Adopting A Doberman Pinscher

History and origin: The Doberman Pinscher is a relatively new breed that was created in the late 19th century in Germany.  Developed from Rottweiler, Black and Tan Terrier, and perhaps German Shepherd and Pointer bloodlines, he was bred to be a guardian, tracker, and companion and has served both the military and the police.

Description: The Doberman Pinscher stands 24 to 28 inches at the shoulder and weighs between 60 and 100 pounds, though some breeders produce larger than normal Dobermans. he has a lean, muscular build, a docked tail, and cropped or uncropped ears.  The shedding coat is short, glossy, and low-maintenance, requiring only regular brushing.  The color may be black, black with rust markings, reddish brown, or dark blue.

About the breed: This breed is a brave, loyal guard dog.  He is an athletic, agile, playful, high-strung breed that, though dominant and territorial, can also be quite sensitive.  His attack-dog reputation is largely exaggerated; though very capable of doing protection work, he does not have the aggressive demeanor of the Rottweiler.  He is affectionate with his family and initially suspicious of strangers.  He makes an excellent watchdog.  Often an intense and stubborn breed, he needs a patient, consistent training style that is not overbearing.  The Doberman can be passive-resistant if pushed too hard, and he may snap if worried.  His excellent sense of smell acts as a distraction, making training a challenging task. Females tend to be more sensitive than the males and require a slower, less firm technique. Neutered males are often less aggressive and easier to train.   Obedience must begin early, be patient and precise, and include socialization and handling.  The Doberman will not tolerate roughhousing from small children and is suitable for families with older, responsible children.  He needs to be exercised daily to prevent restlessness and destructive behavior.  His lithe, strong physique and great endurance make him an excellent jogging partner.  He will dig and bark if left in a yard for long periods.  This breed is also capable of jumping fences.   The Doberman Pinscher is susceptible to hip dysplasia, bloat, von Willebrand’s disease (a blood disorder similar to hemophilia), and skin and heart problems.  He can also be flatulent and can develop lick sores on his front feet if stressed.  Because of his lean structure, he can develop pressure sores on his body if he is not given a bed or blanket to sleep on.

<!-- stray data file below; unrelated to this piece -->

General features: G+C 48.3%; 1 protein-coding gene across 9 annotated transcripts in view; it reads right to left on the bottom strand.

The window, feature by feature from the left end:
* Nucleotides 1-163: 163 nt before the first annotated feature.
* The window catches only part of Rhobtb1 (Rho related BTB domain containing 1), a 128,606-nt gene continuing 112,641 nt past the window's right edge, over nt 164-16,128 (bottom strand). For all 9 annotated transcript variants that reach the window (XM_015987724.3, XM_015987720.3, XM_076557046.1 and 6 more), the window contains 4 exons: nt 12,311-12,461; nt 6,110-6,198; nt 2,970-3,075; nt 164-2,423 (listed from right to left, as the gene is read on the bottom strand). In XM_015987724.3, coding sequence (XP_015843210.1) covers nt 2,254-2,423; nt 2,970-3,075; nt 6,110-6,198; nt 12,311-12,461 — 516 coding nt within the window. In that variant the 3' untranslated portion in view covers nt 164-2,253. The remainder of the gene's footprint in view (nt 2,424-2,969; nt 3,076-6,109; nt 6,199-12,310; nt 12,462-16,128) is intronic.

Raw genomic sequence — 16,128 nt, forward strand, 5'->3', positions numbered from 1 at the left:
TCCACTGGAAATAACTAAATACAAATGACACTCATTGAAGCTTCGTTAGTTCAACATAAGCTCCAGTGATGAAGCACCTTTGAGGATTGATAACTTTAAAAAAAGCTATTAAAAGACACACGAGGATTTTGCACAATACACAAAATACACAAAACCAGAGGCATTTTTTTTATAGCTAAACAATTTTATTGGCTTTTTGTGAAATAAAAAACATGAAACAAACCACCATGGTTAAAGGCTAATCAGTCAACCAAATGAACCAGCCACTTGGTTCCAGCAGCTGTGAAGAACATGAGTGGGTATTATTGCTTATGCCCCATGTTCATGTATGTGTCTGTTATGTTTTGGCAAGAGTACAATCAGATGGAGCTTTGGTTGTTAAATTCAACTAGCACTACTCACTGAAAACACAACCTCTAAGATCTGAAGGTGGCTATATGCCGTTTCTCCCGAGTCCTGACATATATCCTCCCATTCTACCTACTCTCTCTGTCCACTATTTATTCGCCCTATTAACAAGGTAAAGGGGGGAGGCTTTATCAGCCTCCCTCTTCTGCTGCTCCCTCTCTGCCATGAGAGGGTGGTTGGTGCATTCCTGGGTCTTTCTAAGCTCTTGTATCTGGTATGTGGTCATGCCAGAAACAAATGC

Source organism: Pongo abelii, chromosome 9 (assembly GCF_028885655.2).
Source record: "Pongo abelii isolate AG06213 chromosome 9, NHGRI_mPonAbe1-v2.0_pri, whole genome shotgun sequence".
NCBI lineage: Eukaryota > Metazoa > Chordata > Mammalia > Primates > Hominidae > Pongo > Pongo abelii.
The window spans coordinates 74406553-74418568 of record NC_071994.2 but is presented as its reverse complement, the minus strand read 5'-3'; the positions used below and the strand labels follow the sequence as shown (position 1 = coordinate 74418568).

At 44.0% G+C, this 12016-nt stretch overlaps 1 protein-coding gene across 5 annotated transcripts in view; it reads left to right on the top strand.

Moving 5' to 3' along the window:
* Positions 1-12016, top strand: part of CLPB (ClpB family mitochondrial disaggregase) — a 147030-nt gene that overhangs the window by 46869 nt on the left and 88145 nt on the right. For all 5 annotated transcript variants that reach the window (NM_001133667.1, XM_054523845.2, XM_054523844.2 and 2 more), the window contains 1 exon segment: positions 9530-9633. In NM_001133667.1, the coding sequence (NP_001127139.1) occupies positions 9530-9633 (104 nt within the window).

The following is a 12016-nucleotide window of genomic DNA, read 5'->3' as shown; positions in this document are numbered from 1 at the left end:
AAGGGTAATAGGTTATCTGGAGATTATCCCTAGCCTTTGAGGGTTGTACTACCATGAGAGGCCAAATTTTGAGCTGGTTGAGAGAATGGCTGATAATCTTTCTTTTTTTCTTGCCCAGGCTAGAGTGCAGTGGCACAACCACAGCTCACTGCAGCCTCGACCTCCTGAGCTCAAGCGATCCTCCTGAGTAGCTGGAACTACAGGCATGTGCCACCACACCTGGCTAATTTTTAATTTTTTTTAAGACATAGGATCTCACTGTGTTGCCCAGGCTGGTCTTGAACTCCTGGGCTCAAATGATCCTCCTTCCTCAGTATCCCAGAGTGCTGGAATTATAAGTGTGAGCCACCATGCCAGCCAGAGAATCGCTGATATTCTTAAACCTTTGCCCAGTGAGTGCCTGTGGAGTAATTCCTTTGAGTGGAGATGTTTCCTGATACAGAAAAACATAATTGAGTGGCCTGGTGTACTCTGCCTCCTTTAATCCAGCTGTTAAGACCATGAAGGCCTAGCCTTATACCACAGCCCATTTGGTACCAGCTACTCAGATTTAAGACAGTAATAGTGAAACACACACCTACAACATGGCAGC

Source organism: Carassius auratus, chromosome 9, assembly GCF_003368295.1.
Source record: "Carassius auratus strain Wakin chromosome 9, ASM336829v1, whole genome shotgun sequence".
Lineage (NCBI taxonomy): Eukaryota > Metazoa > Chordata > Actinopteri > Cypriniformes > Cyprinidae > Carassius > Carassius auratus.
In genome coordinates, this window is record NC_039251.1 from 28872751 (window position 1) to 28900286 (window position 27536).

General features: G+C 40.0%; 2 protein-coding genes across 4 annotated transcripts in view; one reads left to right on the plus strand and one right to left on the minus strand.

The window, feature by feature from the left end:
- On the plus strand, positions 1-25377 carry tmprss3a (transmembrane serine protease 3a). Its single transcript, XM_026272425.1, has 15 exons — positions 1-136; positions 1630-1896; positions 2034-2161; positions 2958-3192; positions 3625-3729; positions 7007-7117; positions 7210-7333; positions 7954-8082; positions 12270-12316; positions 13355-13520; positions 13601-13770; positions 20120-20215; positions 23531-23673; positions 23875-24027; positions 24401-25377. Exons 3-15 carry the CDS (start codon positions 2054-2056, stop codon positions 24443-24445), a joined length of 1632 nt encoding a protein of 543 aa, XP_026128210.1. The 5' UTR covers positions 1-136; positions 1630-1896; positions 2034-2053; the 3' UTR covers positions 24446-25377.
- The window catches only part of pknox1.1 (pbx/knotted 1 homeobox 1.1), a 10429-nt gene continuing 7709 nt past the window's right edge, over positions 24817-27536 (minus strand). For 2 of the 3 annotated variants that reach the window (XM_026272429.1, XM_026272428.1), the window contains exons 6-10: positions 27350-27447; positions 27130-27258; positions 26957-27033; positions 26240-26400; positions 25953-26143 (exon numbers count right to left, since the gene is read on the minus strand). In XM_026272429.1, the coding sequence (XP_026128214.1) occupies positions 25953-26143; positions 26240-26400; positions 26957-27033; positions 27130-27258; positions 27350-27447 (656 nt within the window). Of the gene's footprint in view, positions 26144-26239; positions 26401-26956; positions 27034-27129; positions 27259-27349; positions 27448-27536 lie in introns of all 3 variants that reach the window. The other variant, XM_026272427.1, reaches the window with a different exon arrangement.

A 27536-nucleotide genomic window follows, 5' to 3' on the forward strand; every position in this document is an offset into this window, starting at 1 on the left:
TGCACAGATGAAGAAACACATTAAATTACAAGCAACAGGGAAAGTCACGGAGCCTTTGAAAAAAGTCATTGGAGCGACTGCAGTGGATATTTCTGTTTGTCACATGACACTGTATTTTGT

Feeding: Recommended feeding for this breed is 1 ½ — 2 ½ cans (13.3oz) of high-quality meaty product with biscuit added in equal part or 5 cupfuls of complete, dry dog food.  Cod liver oil and yeast tablets are recommended, especially during winter.

Ideal home: This breed is best suited in a house with a fenced yard.  The owner of a Doberman Pinscher must be an active, confident leader who prefers an athletic, high-energy dog.  Overbearing, nervous, and physically weak persons should avoid this breed, which, if spoiled, will lack confidence and possibly become a fear-biter.  This highly sociable dog may become very stressed if left alone for extended periods.  This is an excellent breed for a jogger to own.  Older children are fine, but the elderly and the disabled might have dominance problems with this physically strong breed.